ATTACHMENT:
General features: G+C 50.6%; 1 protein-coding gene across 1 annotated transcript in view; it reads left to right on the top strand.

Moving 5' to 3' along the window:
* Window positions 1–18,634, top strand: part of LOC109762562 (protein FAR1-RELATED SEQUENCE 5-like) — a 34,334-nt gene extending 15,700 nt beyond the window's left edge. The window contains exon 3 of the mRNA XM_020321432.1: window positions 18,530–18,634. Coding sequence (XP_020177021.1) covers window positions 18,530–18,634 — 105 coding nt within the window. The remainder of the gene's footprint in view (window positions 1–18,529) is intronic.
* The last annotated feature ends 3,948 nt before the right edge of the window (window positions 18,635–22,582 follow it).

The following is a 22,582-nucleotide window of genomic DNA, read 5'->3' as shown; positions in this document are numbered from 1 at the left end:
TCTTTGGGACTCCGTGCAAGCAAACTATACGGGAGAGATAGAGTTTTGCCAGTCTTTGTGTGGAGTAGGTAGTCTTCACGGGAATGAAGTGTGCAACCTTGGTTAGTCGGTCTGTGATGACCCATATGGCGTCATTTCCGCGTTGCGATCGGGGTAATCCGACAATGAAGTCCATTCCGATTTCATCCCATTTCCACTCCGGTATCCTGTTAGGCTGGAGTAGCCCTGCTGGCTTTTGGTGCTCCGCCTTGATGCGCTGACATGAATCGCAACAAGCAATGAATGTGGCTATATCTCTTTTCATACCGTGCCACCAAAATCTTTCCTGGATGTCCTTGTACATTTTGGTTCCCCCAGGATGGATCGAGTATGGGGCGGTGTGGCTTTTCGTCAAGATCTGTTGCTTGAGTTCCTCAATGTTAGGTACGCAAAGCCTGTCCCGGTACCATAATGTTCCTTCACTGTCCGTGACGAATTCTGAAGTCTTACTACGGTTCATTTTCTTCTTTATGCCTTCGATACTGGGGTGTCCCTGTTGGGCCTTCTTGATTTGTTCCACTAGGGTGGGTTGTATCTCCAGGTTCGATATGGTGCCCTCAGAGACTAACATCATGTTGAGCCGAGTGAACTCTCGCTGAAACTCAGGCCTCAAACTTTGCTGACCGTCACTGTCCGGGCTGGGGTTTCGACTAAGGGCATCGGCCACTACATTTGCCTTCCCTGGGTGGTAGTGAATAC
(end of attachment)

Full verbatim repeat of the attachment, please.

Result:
General features: G+C 50.6%; 1 protein-coding gene across 1 annotated transcript in view; it reads left to right on the top strand.

Moving 5' to 3' along the window:
* Window positions 1–18,634, top strand: part of LOC109762562 (protein FAR1-RELATED SEQUENCE 5-like) — a 34,334-nt gene extending 15,700 nt beyond the window's left edge. The window contains exon 3 of the mRNA XM_020321432.1: window positions 18,530–18,634. Coding sequence (XP_020177021.1) covers window positions 18,530–18,634 — 105 coding nt within the window. The remainder of the gene's footprint in view (window positions 1–18,529) is intronic.
* The last annotated feature ends 3,948 nt before the right edge of the window (window positions 18,635–22,582 follow it).

The following is a 22,582-nucleotide window of genomic DNA, read 5'->3' as shown; positions in this document are numbered from 1 at the left end:
TCTTTGGGACTCCGTGCAAGCAAACTATACGGGAGAGATAGAGTTTTGCCAGTCTTTGTGTGGAGTAGGTAGTCTTCACGGGAATGAAGTGTGCAACCTTGGTTAGTCGGTCTGTGATGACCCATATGGCGTCATTTCCGCGTTGCGATCGGGGTAATCCGACAATGAAGTCCATTCCGATTTCATCCCATTTCCACTCCGGTATCCTGTTAGGCTGGAGTAGCCCTGCTGGCTTTTGGTGCTCCGCCTTGATGCGCTGACATGAATCGCAACAAGCAATGAATGTGGCTATATCTCTTTTCATACCGTGCCACCAAAATCTTTCCTGGATGTCCTTGTACATTTTGGTTCCCCCAGGATGGATCGAGTATGGGGCGGTGTGGCTTTTCGTCAAGATCTGTTGCTTGAGTTCCTCAATGTTAGGTACGCAAAGCCTGTCCCGGTACCATAATGTTCCTTCACTGTCCGTGACGAATTCTGAAGTCTTACTACGGTTCATTTTCTTCTTTATGCCTTCGATACTGGGGTGTCCCTGTTGGGCCTTCTTGATTTGTTCCACTAGGGTGGGTTGTATCTCCAGGTTCGATATGGTGCCCTCAGAGACTAACATCATGTTGAGCCGAGTGAACTCTCGCTGAAACTCAGGCCTCAAACTTTGCTGACCGTCACTGTCCGGGCTGGGGTTTCGACTAAGGGCATCGGCCACTACATTTGCCTTCCCTGGGTGGTAGTGAATAC